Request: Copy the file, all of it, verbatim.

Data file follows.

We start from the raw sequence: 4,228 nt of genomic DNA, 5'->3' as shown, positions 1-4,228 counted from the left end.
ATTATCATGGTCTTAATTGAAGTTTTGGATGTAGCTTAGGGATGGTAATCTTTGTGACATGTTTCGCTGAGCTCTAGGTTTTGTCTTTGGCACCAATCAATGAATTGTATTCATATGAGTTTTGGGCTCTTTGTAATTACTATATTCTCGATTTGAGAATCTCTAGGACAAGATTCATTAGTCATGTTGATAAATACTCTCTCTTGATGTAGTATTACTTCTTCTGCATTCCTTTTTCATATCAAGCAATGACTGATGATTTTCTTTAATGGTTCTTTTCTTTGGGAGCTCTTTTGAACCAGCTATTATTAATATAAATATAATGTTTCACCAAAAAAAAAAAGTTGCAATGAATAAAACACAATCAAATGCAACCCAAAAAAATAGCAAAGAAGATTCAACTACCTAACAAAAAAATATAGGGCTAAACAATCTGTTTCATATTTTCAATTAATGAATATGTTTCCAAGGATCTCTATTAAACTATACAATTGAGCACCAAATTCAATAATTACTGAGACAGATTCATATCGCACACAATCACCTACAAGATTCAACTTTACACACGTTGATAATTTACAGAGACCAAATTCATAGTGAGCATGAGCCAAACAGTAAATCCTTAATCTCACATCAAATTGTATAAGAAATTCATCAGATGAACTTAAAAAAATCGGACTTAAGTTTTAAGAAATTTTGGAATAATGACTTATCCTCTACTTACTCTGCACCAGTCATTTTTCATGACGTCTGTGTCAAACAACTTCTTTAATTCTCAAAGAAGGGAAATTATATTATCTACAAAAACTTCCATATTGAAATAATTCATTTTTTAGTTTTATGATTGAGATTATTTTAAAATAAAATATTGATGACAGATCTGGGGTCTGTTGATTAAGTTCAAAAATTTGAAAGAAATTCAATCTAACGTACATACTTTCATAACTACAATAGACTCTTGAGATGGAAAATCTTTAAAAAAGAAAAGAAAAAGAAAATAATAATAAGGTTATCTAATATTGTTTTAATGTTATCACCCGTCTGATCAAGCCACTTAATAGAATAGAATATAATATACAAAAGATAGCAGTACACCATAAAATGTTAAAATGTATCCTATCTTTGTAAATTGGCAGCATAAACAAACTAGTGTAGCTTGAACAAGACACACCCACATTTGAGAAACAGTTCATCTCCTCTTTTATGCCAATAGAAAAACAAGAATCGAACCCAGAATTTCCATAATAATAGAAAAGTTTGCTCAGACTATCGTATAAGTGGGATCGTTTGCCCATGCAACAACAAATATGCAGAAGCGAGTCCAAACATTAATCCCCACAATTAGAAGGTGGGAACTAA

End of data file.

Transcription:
We start from the raw sequence: 4,228 nt of genomic DNA, 5'->3' as shown, positions 1-4,228 counted from the left end.
ATTATCATGGTCTTAATTGAAGTTTTGGATGTAGCTTAGGGATGGTAATCTTTGTGACATGTTTCGCTGAGCTCTAGGTTTTGTCTTTGGCACCAATCAATGAATTGTATTCATATGAGTTTTGGGCTCTTTGTAATTACTATATTCTCGATTTGAGAATCTCTAGGACAAGATTCATTAGTCATGTTGATAAATACTCTCTCTTGATGTAGTATTACTTCTTCTGCATTCCTTTTTCATATCAAGCAATGACTGATGATTTTCTTTAATGGTTCTTTTCTTTGGGAGCTCTTTTGAACCAGCTATTATTAATATAAATATAATGTTTCACCAAAAAAAAAAAGTTGCAATGAATAAAACACAATCAAATGCAACCCAAAAAAATAGCAAAGAAGATTCAACTACCTAACAAAAAAATATAGGGCTAAACAATCTGTTTCATATTTTCAATTAATGAATATGTTTCCAAGGATCTCTATTAAACTATACAATTGAGCACCAAATTCAATAATTACTGAGACAGATTCATATCGCACACAATCACCTACAAGATTCAACTTTACACACGTTGATAATTTACAGAGACCAAATTCATAGTGAGCATGAGCCAAACAGTAAATCCTTAATCTCACATCAAATTGTATAAGAAATTCATCAGATGAACTTAAAAAAATCGGACTTAAGTTTTAAGAAATTTTGGAATAATGACTTATCCTCTACTTACTCTGCACCAGTCATTTTTCATGACGTCTGTGTCAAACAACTTCTTTAATTCTCAAAGAAGGGAAATTATATTATCTACAAAAACTTCCATATTGAAATAATTCATTTTTTAGTTTTATGATTGAGATTATTTTAAAATAAAATATTGATGACAGATCTGGGGTCTGTTGATTAAGTTCAAAAATTTGAAAGAAATTCAATCTAACGTACATACTTTCATAACTACAATAGACTCTTGAGATGGAAAATCTTTAAAAAAGAAAAGAAAAAGAAAATAATAATAAGGTTATCTAATATTGTTTTAATGTTATCACCCGTCTGATCAAGCCACTTAATAGAATAGAATATAATATACAAAAGATAGCAGTACACCATAAAATGTTAAAATGTATCCTATCTTTGTAAATTGGCAGCATAAACAAACTAGTGTAGCTTGAACAAGACACACCCACATTTGAGAAACAGTTCATCTCCTCTTTTATGCCAATAGAAAAACAAGAATCGAACCCAGAATTTCCATAATAATAGAAAAGTTTGCTCAGACTATCGTATAAGTGGGATCGTTTGCCCATGCAACAACAAATATGCAGAAGCGAGTCCAAACATTAATCCCCACAATTAGAAGGTGGGAACTAA